Author: Barry Walters

  • Sylvester: Staying Alive

    1988 article Village Voice article by Barry Walters about disco singer Sylvester

    In Sickness and Health, Sylvester Keeps Mighty Real TWO IMAGES OF SYLVESTER: It’s 1978, and disco rules. Donna Summer may be acknowledged as one Queen of Disco, but for gay men, Sylvester is the Other Queen. The falsetto singer has suddenly gone from drag infamy to hit records without giving up the gowns. “Dance (Disco […]

  • Rick Rubin: The King of Rap

    In 1964, Tom Wolfe wrote “The First Tycoon of Teen” about the 23-year-old Phil Spector. The Righteous Brothers’ “You’ve Lost That Lovin’ Feelin’ ” was on its way to number one and Spector’s label, Philles, was in its hit-making prime. Wolfe described Spector as a jittery, Jewish, misunderstood boy-genius — the first youth to cre­ate […]

  • David Mancuso’s Message of Love

    The first of David Mancuso’s Loft parties was Valentine’s Day 1970. His homemade invitations read “Love Saves the Day,” which was both a manifesto and a hint that LSD might be involved. Mancuso was more than a bit of a hippie, and about to become a disco originator. Like a lot of folks at the […]

  • Grace Jones’s Hurricane Pays Self-Tribute to an Icon

    While most everyone else is downsizing their sound and overextending their image, Grace Jones returns to the meat market after an extended absence with a massive tsunami of sonic detail matched to an equally finessed and poetic sense of self. Her first album in 19 years, Hurricane resembles no other recent record, and yet its […]

  • Dominique Leone’s Self-Titled Debut

    Despite the name, Dominique Leone is very much a guy. He’s bearded, thinning on top, and kinda looks like the actor who plays Michael McDonald in the Yacht Rock mockumentaries. The resemblance is appropriate: If he didn’t dump extreme feedback and other disruptions into his bustling arrangements, this smooth-crooning San Franciscan could be kicking out […]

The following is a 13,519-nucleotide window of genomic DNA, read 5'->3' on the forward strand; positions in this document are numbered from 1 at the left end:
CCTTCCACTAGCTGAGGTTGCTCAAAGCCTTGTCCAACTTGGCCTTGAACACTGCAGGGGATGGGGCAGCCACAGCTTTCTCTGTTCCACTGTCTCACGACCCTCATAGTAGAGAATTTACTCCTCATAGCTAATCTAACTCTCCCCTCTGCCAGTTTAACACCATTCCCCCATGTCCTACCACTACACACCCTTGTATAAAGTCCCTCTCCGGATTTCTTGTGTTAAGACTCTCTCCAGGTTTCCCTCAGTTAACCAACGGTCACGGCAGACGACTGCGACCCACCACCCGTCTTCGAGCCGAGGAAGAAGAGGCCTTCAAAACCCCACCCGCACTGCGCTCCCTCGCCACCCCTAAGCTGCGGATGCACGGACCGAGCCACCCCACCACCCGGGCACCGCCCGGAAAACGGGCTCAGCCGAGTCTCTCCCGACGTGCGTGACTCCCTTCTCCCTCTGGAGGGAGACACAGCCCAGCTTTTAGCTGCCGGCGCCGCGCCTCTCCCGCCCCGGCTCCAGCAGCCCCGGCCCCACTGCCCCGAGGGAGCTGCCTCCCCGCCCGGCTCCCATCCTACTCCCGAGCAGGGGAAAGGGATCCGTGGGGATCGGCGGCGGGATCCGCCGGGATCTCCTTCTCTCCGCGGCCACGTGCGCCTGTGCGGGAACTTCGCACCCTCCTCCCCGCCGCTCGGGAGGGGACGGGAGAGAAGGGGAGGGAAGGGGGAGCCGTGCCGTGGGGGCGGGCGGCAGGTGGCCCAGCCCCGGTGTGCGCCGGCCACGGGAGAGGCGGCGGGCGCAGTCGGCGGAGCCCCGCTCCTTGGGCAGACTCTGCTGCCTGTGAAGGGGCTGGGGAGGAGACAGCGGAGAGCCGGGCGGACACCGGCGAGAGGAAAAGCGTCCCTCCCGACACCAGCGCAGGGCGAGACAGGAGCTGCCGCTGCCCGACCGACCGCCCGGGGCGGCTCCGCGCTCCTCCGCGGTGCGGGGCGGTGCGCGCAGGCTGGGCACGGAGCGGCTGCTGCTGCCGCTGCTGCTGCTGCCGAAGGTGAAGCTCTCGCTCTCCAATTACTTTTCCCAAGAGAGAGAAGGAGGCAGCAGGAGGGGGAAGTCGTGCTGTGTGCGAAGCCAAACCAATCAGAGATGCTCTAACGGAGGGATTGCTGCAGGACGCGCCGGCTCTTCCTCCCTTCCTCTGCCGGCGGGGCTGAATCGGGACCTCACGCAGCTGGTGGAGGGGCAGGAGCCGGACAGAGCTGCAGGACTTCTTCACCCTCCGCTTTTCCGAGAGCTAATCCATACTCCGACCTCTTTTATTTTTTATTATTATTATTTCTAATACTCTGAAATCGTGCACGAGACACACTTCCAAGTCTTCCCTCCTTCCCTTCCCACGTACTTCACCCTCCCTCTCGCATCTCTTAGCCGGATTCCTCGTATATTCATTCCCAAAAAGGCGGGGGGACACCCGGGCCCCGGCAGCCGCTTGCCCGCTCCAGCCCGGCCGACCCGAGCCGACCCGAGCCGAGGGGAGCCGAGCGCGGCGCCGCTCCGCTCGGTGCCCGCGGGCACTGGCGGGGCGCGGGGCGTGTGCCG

• When Now Wasn’t Soon Enough

    Nowadays, anybody can become an armchair Anglophile. Scan the charts, YouTube the videos, study the Wikipedia entries, and any insomniac with a computer might make a better anthology than Rhino’s 16-year-spanning 78-track shrine to emphatically English guitar bands, The Brit Box. But when most of this stuff was new, you had to be self-sacrificing and […]

  • Bittering the Sweet, Reveling in the Surreal

    It’s their knack for sounding contemporary while twisting vintage genres that’s ranked Super Furry Animals among psychedelia’s greatest post-Vietnam bands. So it’s startling to hear them nail an even trickier feat: reviving early-’70s nostalgia for the early ’60s. After two albums of mounting experimentation and declining sales, the greatest Welsh export since Tom Jones goes […]

  • English Hardcore

    “This is the sound of someone losing the plot,” Jarvis Cocker sang with characteristic self-awareness on the title track to This Is Hardcore, the notoriously dark 1998 sequel to Pulp’s career-capping 1995 U.K. smash Different Class. Eight years later, it’s still one of the bravest and most extreme follow-up albums ever. After retreating for so […]

  • Disinformation Society

    At the heart of all the weirdness that comprises Beck is something stranger: his blankness. He’s made it the subject of his art (his attention-grabbing, ostensibly ironic “Loser”), covered it up (his crowd-pleasing, extroverted Odelay), and even temporarily transcended it (his critic-wowing, introverted Sea Change). Even sweet Wayne Coyne of the Flaming Lips—who briefly acted […]

  • The Madcap Laughs Last

    Pink Floyd themselves wrote the most fitting epitaph for their former singer and guitarist, Roger “Syd” Barrett, 31 years ago: “Wish You Were Here.” Never has a departed musician weighed so heavily on his former bandmates—chunks of post-Syd Floyd classics Dark Side of the Moon and The Wall also bear his influence. No one could’ve […]